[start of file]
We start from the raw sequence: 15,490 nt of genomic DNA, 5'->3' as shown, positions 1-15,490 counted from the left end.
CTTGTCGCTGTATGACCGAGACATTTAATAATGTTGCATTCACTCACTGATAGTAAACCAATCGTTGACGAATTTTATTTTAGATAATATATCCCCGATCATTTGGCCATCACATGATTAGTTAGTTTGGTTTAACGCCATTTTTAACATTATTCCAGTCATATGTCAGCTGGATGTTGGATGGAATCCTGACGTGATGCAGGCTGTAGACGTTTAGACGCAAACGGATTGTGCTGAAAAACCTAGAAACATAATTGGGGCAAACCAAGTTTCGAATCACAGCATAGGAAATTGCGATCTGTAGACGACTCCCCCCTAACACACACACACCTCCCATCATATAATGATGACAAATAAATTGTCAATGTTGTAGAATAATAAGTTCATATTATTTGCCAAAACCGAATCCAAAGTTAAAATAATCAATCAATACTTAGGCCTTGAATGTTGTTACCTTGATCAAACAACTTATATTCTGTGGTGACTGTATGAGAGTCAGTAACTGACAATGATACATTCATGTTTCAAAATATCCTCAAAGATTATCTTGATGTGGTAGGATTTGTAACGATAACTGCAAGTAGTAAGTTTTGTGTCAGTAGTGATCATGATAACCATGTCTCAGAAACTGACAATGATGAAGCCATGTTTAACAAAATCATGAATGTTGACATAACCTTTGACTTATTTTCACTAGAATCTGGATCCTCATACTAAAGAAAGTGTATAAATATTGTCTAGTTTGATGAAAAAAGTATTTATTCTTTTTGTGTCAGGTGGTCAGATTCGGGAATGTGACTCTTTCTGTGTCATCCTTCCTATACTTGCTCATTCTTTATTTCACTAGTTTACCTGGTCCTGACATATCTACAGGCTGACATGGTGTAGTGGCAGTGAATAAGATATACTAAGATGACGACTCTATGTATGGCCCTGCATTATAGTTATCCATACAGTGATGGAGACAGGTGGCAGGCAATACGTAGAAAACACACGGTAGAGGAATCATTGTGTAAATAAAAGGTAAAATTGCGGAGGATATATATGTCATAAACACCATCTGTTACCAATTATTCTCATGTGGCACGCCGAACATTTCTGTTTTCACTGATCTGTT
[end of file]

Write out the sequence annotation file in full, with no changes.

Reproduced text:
We start from the raw sequence: 15,490 nt of genomic DNA, 5'->3' as shown, positions 1-15,490 counted from the left end.
CTTGTCGCTGTATGACCGAGACATTTAATAATGTTGCATTCACTCACTGATAGTAAACCAATCGTTGACGAATTTTATTTTAGATAATATATCCCCGATCATTTGGCCATCACATGATTAGTTAGTTTGGTTTAACGCCATTTTTAACATTATTCCAGTCATATGTCAGCTGGATGTTGGATGGAATCCTGACGTGATGCAGGCTGTAGACGTTTAGACGCAAACGGATTGTGCTGAAAAACCTAGAAACATAATTGGGGCAAACCAAGTTTCGAATCACAGCATAGGAAATTGCGATCTGTAGACGACTCCCCCCTAACACACACACACCTCCCATCATATAATGATGACAAATAAATTGTCAATGTTGTAGAATAATAAGTTCATATTATTTGCCAAAACCGAATCCAAAGTTAAAATAATCAATCAATACTTAGGCCTTGAATGTTGTTACCTTGATCAAACAACTTATATTCTGTGGTGACTGTATGAGAGTCAGTAACTGACAATGATACATTCATGTTTCAAAATATCCTCAAAGATTATCTTGATGTGGTAGGATTTGTAACGATAACTGCAAGTAGTAAGTTTTGTGTCAGTAGTGATCATGATAACCATGTCTCAGAAACTGACAATGATGAAGCCATGTTTAACAAAATCATGAATGTTGACATAACCTTTGACTTATTTTCACTAGAATCTGGATCCTCATACTAAAGAAAGTGTATAAATATTGTCTAGTTTGATGAAAAAAGTATTTATTCTTTTTGTGTCAGGTGGTCAGATTCGGGAATGTGACTCTTTCTGTGTCATCCTTCCTATACTTGCTCATTCTTTATTTCACTAGTTTACCTGGTCCTGACATATCTACAGGCTGACATGGTGTAGTGGCAGTGAATAAGATATACTAAGATGACGACTCTATGTATGGCCCTGCATTATAGTTATCCATACAGTGATGGAGACAGGTGGCAGGCAATACGTAGAAAACACACGGTAGAGGAATCATTGTGTAAATAAAAGGTAAAATTGCGGAGGATATATATGTCATAAACACCATCTGTTACCAATTATTCTCATGTGGCACGCCGAACATTTCTGTTTTCACTGATCTGTT